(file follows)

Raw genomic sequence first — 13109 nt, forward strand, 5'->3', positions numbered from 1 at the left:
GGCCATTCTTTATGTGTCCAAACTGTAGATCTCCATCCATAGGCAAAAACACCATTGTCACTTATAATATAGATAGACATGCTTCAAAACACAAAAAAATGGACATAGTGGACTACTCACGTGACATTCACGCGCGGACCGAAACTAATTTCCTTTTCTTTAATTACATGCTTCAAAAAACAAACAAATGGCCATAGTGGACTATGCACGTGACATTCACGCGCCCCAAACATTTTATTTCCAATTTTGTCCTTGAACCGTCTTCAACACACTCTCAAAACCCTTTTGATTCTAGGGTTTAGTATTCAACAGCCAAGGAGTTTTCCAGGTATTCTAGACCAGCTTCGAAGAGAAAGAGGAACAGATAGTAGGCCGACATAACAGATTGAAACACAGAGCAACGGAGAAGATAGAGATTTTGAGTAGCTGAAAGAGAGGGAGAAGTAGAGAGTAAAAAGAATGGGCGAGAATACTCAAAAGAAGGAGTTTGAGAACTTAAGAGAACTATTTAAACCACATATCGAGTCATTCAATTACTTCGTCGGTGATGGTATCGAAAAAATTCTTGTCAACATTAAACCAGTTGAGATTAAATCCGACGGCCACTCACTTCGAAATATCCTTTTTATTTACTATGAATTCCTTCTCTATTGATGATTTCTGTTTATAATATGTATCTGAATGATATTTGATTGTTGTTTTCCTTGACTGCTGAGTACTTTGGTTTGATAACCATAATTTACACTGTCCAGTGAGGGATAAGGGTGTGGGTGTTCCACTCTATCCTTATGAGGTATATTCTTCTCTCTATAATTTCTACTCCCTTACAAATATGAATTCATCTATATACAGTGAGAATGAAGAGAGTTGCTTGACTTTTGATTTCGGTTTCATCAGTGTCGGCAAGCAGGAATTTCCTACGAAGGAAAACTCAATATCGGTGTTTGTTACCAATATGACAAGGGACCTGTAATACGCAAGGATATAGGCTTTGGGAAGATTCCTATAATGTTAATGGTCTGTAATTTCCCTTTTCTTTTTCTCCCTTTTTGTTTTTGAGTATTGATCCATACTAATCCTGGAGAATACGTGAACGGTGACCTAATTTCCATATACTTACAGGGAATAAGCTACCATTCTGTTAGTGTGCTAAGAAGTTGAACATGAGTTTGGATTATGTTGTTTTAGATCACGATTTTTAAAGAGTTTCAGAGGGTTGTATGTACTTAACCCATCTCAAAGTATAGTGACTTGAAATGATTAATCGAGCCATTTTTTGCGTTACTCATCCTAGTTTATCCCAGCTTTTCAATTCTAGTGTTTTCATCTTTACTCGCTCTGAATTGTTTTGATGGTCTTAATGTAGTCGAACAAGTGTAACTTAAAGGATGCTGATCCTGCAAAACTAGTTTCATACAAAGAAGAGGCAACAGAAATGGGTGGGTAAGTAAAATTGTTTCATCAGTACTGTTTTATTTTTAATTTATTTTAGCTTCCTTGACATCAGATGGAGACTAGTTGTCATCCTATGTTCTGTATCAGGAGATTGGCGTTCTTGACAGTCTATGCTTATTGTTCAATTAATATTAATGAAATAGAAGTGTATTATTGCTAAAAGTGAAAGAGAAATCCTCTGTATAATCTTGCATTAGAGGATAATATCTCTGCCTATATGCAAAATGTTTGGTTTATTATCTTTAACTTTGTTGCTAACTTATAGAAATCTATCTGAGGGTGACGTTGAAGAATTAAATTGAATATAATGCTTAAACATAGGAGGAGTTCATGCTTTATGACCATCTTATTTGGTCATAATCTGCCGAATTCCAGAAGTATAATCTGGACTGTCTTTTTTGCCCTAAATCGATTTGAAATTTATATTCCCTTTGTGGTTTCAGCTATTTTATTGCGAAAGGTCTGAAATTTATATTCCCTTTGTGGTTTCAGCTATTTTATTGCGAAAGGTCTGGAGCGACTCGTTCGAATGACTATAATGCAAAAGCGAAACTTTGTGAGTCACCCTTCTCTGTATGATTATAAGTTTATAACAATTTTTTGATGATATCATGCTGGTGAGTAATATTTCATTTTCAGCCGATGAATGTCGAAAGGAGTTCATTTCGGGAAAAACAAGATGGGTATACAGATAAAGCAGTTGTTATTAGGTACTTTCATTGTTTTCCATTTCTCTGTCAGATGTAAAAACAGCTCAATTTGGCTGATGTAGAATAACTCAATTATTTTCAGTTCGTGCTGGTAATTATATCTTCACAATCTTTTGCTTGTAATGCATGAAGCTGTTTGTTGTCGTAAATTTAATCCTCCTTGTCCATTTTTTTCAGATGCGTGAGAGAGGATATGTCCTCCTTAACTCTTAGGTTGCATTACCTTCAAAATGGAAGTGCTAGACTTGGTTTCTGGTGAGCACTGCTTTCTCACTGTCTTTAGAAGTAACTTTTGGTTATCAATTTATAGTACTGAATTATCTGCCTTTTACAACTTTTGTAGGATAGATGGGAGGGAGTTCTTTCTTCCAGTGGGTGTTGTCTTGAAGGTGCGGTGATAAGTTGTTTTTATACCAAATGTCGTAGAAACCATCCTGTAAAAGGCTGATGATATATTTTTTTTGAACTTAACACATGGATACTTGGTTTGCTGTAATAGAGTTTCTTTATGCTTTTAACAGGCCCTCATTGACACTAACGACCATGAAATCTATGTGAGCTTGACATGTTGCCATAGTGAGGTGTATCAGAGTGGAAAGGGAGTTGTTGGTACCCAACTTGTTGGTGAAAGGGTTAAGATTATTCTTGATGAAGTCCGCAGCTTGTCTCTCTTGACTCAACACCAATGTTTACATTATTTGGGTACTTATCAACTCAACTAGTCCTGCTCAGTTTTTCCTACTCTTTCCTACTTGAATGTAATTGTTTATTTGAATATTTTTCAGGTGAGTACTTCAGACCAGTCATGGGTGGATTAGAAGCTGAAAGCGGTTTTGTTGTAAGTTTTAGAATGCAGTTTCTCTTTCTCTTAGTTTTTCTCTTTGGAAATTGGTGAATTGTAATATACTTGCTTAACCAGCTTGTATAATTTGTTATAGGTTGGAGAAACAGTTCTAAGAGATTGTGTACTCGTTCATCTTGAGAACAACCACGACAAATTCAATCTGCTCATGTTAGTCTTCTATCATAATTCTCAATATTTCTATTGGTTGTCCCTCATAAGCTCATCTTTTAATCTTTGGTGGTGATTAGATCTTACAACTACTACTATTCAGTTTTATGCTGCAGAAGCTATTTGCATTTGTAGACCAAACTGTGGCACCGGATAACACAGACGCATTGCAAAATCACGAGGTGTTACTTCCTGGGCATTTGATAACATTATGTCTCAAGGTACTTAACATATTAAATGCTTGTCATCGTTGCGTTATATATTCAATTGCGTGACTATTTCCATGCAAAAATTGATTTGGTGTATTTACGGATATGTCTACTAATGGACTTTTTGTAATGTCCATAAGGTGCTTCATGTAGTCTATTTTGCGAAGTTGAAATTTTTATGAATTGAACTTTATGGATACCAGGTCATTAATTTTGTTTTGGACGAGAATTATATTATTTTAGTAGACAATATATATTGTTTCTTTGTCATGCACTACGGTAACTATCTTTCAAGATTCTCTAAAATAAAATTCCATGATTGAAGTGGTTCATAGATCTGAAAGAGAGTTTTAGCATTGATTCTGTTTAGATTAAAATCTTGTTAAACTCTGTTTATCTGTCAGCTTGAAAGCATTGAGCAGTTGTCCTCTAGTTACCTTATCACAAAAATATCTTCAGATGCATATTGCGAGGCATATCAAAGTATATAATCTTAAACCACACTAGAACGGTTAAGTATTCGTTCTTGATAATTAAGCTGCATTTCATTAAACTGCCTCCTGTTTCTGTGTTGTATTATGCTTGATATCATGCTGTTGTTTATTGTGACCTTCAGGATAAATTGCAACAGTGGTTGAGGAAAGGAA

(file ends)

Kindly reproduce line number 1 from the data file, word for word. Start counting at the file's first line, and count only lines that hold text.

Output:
Raw genomic sequence first — 13109 nt, forward strand, 5'->3', positions numbered from 1 at the left: